Assume the following scenario: you have done a parameter study and agglomerated the results in a pandas dataframe. You want to save this dataset along with some additional information, e.g. the commit ID of your code which was used to obtain the results. In this case the commit ID is part of the metadata you want to save along with your data. A very simple and basic solution for this task is to use the CSV file format in combination with comments.
When you read a dataframe from a CSV file you can specify the optional argument
comment=String. If a line starts with String, pandas treats it as a comment line and will ignore it. This gives you the option to write additional information in the same file as your data. However, the file format remains just plain text rather than something more complex. Below the steps / code snippets for writing and reading are given.
I opted for the metadata appearing before the actual data since the actual data potentially consists of a lot more lines. In this case the first step is to write the metadata to a file:
def prepend_metadata(self, file_name): """ Prepend metadata of the dataframe to the output file. Uses '#' as comment indicating character. Currently, only the number of columns containing the multiindex is written as metadata. """ dataframe_file = open(file_name, 'w') n_index_columns = str(len(self.dataframe.index.names)) metadata = "# n_index_columns : " + n_index_columns + '\n' dataframe_file.write(metadata) dataframe_file.close()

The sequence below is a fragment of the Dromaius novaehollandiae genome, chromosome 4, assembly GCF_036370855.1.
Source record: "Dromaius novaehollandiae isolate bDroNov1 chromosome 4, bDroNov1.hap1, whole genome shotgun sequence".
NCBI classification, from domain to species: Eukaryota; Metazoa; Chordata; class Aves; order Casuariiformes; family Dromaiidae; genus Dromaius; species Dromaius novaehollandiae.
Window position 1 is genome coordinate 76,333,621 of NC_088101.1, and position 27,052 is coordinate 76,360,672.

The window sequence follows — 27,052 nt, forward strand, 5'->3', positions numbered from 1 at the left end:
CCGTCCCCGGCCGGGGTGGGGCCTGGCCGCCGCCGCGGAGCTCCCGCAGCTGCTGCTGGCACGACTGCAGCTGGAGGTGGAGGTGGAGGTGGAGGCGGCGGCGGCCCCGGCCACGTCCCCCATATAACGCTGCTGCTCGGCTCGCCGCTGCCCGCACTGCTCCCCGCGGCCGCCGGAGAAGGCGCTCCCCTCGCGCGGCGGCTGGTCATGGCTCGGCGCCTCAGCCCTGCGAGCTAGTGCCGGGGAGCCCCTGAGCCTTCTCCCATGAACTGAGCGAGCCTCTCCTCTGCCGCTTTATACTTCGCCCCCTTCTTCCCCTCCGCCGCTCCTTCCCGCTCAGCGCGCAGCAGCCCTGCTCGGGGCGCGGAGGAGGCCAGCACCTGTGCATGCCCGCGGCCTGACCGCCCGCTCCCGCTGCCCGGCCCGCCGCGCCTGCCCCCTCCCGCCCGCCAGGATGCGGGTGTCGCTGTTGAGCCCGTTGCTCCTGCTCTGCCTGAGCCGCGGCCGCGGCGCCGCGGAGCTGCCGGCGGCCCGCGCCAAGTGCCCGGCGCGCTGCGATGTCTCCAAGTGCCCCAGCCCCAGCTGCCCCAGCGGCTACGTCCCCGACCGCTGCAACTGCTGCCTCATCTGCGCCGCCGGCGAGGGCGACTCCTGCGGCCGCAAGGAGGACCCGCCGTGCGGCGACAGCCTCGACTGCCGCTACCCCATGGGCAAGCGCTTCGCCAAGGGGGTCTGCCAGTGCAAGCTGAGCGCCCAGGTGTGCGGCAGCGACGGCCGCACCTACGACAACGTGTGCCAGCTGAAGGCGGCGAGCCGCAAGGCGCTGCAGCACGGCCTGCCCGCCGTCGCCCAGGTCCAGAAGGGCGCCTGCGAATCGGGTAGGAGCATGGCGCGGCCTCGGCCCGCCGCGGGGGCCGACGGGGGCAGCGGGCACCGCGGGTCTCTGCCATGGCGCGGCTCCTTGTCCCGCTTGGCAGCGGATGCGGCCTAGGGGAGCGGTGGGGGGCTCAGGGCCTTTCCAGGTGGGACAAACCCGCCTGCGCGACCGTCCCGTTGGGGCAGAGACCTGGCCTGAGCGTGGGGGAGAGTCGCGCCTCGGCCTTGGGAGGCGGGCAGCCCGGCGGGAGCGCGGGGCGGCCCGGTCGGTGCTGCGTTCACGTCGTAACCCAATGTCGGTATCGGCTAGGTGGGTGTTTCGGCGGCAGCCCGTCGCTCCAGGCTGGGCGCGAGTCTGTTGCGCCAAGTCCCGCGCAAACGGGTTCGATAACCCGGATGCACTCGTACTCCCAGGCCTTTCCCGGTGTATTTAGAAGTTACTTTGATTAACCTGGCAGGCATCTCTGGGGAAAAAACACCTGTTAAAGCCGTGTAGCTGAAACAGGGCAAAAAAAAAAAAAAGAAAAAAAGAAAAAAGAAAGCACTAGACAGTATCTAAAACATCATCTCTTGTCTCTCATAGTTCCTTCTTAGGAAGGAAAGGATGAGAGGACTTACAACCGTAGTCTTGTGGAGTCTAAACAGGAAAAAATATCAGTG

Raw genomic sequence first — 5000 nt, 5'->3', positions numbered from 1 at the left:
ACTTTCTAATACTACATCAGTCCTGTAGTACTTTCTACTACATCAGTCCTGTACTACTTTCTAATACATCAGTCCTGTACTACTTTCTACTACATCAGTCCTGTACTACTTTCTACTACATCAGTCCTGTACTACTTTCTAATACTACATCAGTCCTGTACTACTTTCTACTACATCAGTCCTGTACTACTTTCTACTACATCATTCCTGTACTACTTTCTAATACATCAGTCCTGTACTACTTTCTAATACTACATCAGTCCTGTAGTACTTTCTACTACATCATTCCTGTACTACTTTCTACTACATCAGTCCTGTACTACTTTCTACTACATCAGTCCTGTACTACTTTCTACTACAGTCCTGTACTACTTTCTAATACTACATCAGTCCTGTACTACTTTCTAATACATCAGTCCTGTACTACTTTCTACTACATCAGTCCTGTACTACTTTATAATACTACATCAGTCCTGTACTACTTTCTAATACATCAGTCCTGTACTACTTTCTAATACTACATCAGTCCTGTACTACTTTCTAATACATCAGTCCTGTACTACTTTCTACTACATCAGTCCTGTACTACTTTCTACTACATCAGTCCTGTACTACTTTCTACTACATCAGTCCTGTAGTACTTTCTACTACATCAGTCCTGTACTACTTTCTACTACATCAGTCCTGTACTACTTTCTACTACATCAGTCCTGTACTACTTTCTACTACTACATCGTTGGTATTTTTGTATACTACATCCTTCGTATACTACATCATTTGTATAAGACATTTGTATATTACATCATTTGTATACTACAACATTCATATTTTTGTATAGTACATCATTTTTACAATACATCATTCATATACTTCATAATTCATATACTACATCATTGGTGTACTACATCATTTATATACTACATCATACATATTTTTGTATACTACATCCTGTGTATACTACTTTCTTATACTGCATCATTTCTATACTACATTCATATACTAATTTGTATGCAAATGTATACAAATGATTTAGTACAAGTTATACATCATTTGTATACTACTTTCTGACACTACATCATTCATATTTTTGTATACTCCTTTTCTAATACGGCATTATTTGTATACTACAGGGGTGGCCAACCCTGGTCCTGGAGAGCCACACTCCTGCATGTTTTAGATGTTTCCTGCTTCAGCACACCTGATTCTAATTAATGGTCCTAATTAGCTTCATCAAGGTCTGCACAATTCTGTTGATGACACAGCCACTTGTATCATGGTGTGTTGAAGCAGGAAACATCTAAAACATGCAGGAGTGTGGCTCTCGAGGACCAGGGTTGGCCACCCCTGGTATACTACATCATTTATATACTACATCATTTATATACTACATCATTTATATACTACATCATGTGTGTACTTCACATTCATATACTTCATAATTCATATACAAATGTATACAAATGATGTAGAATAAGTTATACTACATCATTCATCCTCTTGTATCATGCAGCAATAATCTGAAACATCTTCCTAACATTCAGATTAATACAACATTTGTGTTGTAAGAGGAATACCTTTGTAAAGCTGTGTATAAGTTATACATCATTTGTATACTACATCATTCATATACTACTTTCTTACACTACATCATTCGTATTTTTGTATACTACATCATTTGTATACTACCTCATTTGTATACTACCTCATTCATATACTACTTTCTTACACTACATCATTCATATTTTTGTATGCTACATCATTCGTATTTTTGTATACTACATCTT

This is actually a member function of a class which has a dataframe. The result of this function is a file called
file_name which contains the line “
# n_index_columns : 4 \n”.
The actual data needs to be appended to the file
file_name. This is achieved by giving the mode-option to the
to_csv(...) member function:
mode='a' instructs the csv writer to operate in append mode so your metadata is not overwritten.
This is done by giving the
my_dataframe = pandas.dataframe.read_csv(file_name, comment='#')
Of course, this reads only the dataframe itself. If you want to read the metadata, you need your own functions for reading them.
If you write dataframes with multiindices , this is a convenient way to store the number of columns which are part of the multiindex.